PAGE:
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Different Decision-Making Styles and When to Use Them

written by: Jean Scheid • edited by: Linda Richter • updated: 11/18/2010

Do you think carefully about project decisions? Do you run with the first idea set before you? Perhaps every decision you make must be analyzed to death! What are the various types of decision-making styles, and when should you use them? Jean Scheid takes a look.

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    What's Your Style?

    As the project leader, are your decisions the end all? Do you have absolute rule and expect your decisions to be implemented upon request? Maybe your decision making style is wishy-washy and you just can’t seem to choose the right decision. Perhaps you’re one of the smart managers that allows team and stakeholder involvement in your decisions?

    Whatever your style may be when it comes to making decisions, you do need to wear different hats for different circumstances. Let’s take a look at the various types of decision styles and the best times to use each of them.

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    I Lead, I Rule

    Henry the VIII was Autocratic The autocratic style is a style where you rule, make the decisions, and expect them to be adhered to. Your first thought might be that there is never a good time to use this bossy style, but you would be wrong. If you are faced with much team conflict, especially small group conflict, there are times where you must step in and lead the way. In addition, dealing with a client who wants you and your team to redo everything for free is a great time to be autocratic in your decision making—so use it.

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    What’s Your Opinion?

    If you ask for input from the team, stakeholders, clients, and even upper management, you have more of a collective style of decision making. Does this mean you can’t make a decision without support or approval? Of course not! Use this style on large projects where much input is needed to reach goals and milestones. If you have many stakeholders, both internal and external, the collective style is right for you.

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    Let's Vote On It!

    Lets Take a Vote If you are a manager that requires a vote before making a decision, you are more of a democratic leader. Does this mean you fear making the wrong decision without everyone being in agreement? Absolutely not! Use this style when you need a very quick decision to be made or if a group or team seems to be split on a decision. Voting on a decision in a democratic way allows for everyone to offer input and accept the decision because they did indeed have a chance to vote on it.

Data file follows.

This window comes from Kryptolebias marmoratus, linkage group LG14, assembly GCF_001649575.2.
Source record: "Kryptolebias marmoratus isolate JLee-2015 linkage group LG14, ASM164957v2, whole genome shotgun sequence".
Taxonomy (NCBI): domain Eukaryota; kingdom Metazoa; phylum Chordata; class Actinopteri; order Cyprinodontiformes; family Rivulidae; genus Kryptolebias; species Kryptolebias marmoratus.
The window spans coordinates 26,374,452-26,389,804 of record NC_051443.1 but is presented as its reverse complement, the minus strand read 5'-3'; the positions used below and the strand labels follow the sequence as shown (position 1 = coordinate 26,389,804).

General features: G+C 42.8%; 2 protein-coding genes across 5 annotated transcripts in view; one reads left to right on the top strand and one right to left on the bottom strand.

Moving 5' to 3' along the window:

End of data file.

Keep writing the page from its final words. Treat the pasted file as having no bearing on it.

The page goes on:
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    I Can’t Decide

    Believe it or not, the “I can’t decide” style is really a decision-making style! Called the consensus style, when used, the project manager allows for the team and stakeholders to make the decision and then monitors the decision once it’s made. This style is best used in Agile projects within iterations. If each team offers its total support of the outcome of a sprint and you run with it, often it’s better than analyzing the decision to the point that your team members fail to trust your judgment.

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    I'm Pretty Flexible - The Gumby Style

    Gumby is Very Flexible Remember the old cartoon character Gumby? He was green and flexible and his arms and legs could wind in just about any direction. A flexible decision-making style is probably not the best style you can implement in projects. Because the flexible style is of the “If this doesn’t work, we’ll try that” type of style, attempting to use this style could leave your project falling flat or even failing. Avoid this poor decision-making style!

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    Situational Styles

    Finally, we come to the situational decision-making manager. This in-charge person allows the situations to guide his decisions. For example, “Everyone seems to want to go this way, so why not?” Again, this is not a good way to make decisions, so buck up and be a leader.

    There are many types of decision-making styles and as a manager, you probably use more than one of them—and often. In today’s world of a global workplace, it’s ever important to recognize these styles and implement them as you see fit. Just ensure you are using the right style for the right situation.

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    References

    1. Leadership Management Development Center - http://leadershipmanagement.com/html-files/decision.htm
    2. Strategic Market Segmentation - http://www.strategicmarketsegmentation.com/5-decision-making-styles/

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